This week has been interesting. It looks like the part-time contract I was doing is winding to a close as the company has found a full-timer. Initially this worried me, as it makes the budget a whole lot tighter. However, I've learned that there are two perspectives to this, and that I can choose the positive perspective: that this releases me to spend more time on my apps and projects. So i'm looking forwards, feeling like this is only going to spur me towards putting more effort into my work as i'm now walking the tightrope without a safety net of part-time work. Very exciting.
Now the reality is that I need to start budgeting, as i'm purely going to be living off savings now. This is a bit complicated because we're building a house - so i have to figure out at which point the payments for building start going onto the loan and stop coming out of savings. And i'm hoping that this point leaves me with several month's 'runway' left in the kitty, so to speak. The bank has given me their numbers so far, next up i need to chase the builders to find out how much is remaining to be paid. Soon i'll know. I'm hoping that it'll work out to 6 months runway. But we'll see. Either way i'm choosing the good perspective: lots of savings = awesome; not much savings = one of my earlier apps will have to pay off, if this is meant to be, so i won't have to wait as long for success.
I tried to sell my motorbike again - and the auction didn't reach reserve again. It's pretty tough selling a bike in the middle of a rainy winter. But here's the good perspective: I've got a freaking motorbike and it rocks :) In all seriousness though, I've put it back on ebay at a much lower reserve. It'll be gone next week i'm pretty confident.
I settled on the photographers niche this week, and set about trying to make some contacts. Inspired by a blog post, i decided to start a blog featuring photographers in the local area, and got to calling all the nearby photographers according to google maps. Well - as it turns out, photographers aren't interested in being featured or promotion on a website. Which I thought was odd. I only managed to speak to one, who explained it: apparently there's so much competition for photographical work that they're dead against networking and sharing their tricks of the trade. It truly seems to me, at least in the local area, to be an industry ruled by the scarcity mindset versus the generosity mindset. Pity. But the good perspective, again, is that now I know that photography isn't a good industry to pursue, which is great news because now i can move on to one of my other ideas.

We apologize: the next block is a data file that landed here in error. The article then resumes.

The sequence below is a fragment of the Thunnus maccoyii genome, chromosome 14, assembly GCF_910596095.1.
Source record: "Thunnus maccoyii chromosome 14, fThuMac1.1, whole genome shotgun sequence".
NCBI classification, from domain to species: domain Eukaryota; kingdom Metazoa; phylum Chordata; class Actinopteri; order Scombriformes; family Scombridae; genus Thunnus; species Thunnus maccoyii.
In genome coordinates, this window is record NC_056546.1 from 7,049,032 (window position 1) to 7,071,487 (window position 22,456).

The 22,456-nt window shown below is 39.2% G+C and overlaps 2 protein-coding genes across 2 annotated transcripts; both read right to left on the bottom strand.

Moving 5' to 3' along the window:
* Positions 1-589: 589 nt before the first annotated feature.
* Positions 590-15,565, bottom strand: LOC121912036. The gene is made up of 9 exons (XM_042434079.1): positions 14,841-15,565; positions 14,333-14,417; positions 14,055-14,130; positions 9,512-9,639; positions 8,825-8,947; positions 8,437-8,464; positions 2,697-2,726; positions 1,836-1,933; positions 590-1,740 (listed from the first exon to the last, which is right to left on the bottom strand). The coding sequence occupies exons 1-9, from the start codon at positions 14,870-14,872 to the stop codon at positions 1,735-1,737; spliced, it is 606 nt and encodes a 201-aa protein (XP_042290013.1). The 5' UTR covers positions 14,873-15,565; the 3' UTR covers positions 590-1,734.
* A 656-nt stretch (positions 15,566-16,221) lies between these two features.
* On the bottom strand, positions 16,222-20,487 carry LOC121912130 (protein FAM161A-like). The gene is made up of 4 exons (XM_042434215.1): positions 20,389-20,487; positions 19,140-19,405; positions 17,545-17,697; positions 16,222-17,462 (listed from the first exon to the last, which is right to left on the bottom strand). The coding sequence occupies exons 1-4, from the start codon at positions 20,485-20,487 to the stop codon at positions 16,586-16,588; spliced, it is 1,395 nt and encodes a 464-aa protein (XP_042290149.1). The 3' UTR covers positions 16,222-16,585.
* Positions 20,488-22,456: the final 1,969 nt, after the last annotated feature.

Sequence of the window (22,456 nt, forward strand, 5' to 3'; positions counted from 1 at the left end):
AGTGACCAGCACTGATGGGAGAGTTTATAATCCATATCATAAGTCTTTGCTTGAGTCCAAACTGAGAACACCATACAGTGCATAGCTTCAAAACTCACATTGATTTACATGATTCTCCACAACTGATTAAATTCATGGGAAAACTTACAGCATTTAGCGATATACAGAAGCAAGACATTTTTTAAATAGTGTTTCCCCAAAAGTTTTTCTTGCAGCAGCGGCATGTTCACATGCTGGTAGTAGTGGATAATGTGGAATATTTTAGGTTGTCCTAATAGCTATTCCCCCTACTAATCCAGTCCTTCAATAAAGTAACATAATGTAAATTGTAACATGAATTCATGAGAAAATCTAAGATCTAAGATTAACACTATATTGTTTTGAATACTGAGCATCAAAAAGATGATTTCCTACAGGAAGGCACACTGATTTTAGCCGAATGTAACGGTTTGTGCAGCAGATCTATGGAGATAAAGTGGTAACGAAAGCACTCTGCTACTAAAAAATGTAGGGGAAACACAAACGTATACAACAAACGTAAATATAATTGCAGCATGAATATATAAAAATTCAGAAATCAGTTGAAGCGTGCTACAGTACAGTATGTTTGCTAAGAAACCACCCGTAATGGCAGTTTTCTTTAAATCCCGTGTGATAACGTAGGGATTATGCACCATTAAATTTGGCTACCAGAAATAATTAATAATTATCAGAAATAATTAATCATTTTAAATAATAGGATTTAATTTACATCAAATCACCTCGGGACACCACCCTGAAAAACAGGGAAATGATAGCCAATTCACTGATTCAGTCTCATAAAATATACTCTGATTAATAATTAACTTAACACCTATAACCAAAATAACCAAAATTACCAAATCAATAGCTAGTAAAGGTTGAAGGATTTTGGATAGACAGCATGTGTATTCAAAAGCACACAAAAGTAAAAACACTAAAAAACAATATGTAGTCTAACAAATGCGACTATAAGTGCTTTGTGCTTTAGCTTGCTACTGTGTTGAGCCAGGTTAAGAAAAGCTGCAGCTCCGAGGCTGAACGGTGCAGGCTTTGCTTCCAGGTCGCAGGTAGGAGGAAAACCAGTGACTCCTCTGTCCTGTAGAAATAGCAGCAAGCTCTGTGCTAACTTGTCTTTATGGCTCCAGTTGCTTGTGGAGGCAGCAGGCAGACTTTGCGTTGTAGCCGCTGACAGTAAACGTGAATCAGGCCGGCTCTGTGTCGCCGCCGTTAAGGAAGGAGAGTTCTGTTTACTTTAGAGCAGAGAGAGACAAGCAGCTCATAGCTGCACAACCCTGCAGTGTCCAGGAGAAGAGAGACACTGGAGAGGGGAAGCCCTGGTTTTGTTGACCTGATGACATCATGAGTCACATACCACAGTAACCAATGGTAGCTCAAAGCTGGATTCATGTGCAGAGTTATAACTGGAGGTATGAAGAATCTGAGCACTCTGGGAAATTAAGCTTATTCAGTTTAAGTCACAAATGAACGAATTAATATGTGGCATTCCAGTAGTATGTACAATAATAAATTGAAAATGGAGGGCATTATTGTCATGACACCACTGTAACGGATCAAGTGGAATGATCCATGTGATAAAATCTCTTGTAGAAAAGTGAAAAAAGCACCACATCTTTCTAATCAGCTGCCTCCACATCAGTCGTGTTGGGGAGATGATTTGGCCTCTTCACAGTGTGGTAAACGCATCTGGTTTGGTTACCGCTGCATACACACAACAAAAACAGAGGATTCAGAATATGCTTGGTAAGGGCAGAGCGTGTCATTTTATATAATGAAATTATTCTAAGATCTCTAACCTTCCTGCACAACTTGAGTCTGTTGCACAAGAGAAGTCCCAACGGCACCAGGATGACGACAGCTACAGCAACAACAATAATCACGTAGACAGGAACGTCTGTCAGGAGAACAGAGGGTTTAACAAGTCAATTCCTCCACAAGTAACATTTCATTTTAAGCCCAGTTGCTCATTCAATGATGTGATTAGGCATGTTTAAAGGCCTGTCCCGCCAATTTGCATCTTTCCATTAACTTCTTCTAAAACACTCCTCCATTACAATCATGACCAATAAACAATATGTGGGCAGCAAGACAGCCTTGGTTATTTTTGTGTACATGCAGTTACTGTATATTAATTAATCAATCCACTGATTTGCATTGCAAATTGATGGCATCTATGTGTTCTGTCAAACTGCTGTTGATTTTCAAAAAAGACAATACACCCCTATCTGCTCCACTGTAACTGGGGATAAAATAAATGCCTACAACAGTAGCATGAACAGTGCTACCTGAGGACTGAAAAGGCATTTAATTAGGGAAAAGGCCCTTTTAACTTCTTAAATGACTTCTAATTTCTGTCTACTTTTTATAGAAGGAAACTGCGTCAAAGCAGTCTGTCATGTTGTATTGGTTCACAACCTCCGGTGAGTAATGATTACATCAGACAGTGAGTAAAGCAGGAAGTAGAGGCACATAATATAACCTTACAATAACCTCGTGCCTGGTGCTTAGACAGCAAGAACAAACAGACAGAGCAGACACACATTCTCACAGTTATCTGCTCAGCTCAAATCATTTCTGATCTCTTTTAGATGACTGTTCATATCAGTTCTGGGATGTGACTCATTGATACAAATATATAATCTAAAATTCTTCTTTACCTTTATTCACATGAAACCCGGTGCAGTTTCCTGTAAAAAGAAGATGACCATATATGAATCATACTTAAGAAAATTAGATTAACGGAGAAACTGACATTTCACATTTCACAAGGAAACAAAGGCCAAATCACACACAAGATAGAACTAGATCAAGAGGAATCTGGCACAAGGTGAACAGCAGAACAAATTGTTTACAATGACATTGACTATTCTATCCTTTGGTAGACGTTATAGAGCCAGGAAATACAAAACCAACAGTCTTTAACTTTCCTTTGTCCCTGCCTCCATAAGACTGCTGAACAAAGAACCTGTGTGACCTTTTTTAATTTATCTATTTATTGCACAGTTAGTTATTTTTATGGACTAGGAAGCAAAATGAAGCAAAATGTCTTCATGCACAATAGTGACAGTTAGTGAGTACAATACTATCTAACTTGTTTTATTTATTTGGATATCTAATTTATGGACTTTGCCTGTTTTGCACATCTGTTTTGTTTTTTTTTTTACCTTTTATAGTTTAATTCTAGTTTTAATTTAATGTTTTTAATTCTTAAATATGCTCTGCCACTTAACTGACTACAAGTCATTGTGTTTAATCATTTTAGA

What else? I met with a friend's father who is a local entrepreneur, and was really encouraged by how generous he was with his time and advice. A lot of what he said resonated with how i've been thinking, eg think like a business owner not like a developer, sales is everything, solve people's problems, etc. Initially i was a bit unhappy about meeting him because i didn't learn much new. But the positive perspective, which i'm really happy about now, is that i must really be on the right track given that everything he said was along the lines of what i've already been thinking.
It's been a week of ups and downs. And, if i was a pessimist (and occasionally can lapse into being), i could say it's been a downer. But i can honestly say that i'm excited, because it's also been a great week: I've begun working with a lady on marketing copy for my apps, i've finalised the designs with my designer for another of my upcoming apps, and got started on my server monitoring system. Oh, and a couple recruiters were chasing me about a position at Google. So - it's been a great week.